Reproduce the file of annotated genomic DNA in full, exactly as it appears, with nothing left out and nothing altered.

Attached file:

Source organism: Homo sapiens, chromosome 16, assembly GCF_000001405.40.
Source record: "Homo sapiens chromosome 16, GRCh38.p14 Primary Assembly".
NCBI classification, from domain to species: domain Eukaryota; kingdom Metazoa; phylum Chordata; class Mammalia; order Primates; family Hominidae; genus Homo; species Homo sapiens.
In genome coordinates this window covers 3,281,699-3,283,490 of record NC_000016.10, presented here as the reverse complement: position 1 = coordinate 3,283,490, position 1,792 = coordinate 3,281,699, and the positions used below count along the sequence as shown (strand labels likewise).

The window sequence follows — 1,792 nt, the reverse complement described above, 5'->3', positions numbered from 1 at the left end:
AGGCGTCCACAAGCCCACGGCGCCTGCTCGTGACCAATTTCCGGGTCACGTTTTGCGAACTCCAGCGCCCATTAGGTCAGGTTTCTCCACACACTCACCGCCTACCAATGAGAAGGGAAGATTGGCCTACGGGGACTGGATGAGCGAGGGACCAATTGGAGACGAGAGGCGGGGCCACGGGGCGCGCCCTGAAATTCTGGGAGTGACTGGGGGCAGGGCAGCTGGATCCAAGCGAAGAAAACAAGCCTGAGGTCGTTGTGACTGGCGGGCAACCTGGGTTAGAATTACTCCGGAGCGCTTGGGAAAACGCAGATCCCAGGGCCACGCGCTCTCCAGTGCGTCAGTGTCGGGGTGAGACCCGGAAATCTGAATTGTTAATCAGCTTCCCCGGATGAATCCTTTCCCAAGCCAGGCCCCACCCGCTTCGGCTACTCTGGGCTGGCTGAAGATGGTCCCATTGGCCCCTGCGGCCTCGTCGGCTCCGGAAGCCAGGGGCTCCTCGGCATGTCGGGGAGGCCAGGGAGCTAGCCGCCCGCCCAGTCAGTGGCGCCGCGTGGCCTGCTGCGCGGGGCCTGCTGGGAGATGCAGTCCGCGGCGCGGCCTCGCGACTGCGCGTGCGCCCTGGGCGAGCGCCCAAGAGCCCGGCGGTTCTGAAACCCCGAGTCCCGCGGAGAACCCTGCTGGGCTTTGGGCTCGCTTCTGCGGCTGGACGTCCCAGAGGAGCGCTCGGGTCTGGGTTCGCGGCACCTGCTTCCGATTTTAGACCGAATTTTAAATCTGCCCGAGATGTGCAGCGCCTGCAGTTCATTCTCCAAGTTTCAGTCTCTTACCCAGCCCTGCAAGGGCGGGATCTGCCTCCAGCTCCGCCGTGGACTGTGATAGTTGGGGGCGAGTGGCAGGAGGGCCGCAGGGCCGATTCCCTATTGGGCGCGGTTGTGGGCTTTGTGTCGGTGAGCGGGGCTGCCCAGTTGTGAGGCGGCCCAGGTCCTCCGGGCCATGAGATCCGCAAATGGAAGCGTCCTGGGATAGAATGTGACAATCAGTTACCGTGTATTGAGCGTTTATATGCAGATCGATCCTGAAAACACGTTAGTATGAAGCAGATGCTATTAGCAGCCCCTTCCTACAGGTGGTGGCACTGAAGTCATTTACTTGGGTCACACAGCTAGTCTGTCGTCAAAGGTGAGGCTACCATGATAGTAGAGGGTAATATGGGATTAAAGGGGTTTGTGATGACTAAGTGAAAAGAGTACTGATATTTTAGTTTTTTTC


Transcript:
Source organism: Homo sapiens, chromosome 16, assembly GCF_000001405.40.
Source record: "Homo sapiens chromosome 16, GRCh38.p14 Primary Assembly".
NCBI classification, from domain to species: domain Eukaryota; kingdom Metazoa; phylum Chordata; class Mammalia; order Primates; family Hominidae; genus Homo; species Homo sapiens.
In genome coordinates this window covers 3,281,699-3,283,490 of record NC_000016.10, presented here as the reverse complement: position 1 = coordinate 3,283,490, position 1,792 = coordinate 3,281,699, and the positions used below count along the sequence as shown (strand labels likewise).

The window sequence follows — 1,792 nt, the reverse complement described above, 5'->3', positions numbered from 1 at the left end:
AGGCGTCCACAAGCCCACGGCGCCTGCTCGTGACCAATTTCCGGGTCACGTTTTGCGAACTCCAGCGCCCATTAGGTCAGGTTTCTCCACACACTCACCGCCTACCAATGAGAAGGGAAGATTGGCCTACGGGGACTGGATGAGCGAGGGACCAATTGGAGACGAGAGGCGGGGCCACGGGGCGCGCCCTGAAATTCTGGGAGTGACTGGGGGCAGGGCAGCTGGATCCAAGCGAAGAAAACAAGCCTGAGGTCGTTGTGACTGGCGGGCAACCTGGGTTAGAATTACTCCGGAGCGCTTGGGAAAACGCAGATCCCAGGGCCACGCGCTCTCCAGTGCGTCAGTGTCGGGGTGAGACCCGGAAATCTGAATTGTTAATCAGCTTCCCCGGATGAATCCTTTCCCAAGCCAGGCCCCACCCGCTTCGGCTACTCTGGGCTGGCTGAAGATGGTCCCATTGGCCCCTGCGGCCTCGTCGGCTCCGGAAGCCAGGGGCTCCTCGGCATGTCGGGGAGGCCAGGGAGCTAGCCGCCCGCCCAGTCAGTGGCGCCGCGTGGCCTGCTGCGCGGGGCCTGCTGGGAGATGCAGTCCGCGGCGCGGCCTCGCGACTGCGCGTGCGCCCTGGGCGAGCGCCCAAGAGCCCGGCGGTTCTGAAACCCCGAGTCCCGCGGAGAACCCTGCTGGGCTTTGGGCTCGCTTCTGCGGCTGGACGTCCCAGAGGAGCGCTCGGGTCTGGGTTCGCGGCACCTGCTTCCGATTTTAGACCGAATTTTAAATCTGCCCGAGATGTGCAGCGCCTGCAGTTCATTCTCCAAGTTTCAGTCTCTTACCCAGCCCTGCAAGGGCGGGATCTGCCTCCAGCTCCGCCGTGGACTGTGATAGTTGGGGGCGAGTGGCAGGAGGGCCGCAGGGCCGATTCCCTATTGGGCGCGGTTGTGGGCTTTGTGTCGGTGAGCGGGGCTGCCCAGTTGTGAGGCGGCCCAGGTCCTCCGGGCCATGAGATCCGCAAATGGAAGCGTCCTGGGATAGAATGTGACAATCAGTTACCGTGTATTGAGCGTTTATATGCAGATCGATCCTGAAAACACGTTAGTATGAAGCAGATGCTATTAGCAGCCCCTTCCTACAGGTGGTGGCACTGAAGTCATTTACTTGGGTCACACAGCTAGTCTGTCGTCAAAGGTGAGGCTACCATGATAGTAGAGGGTAATATGGGATTAAAGGGGTTTGTGATGACTAAGTGAAAAGAGTACTGATATTTTAGTTTTTTTC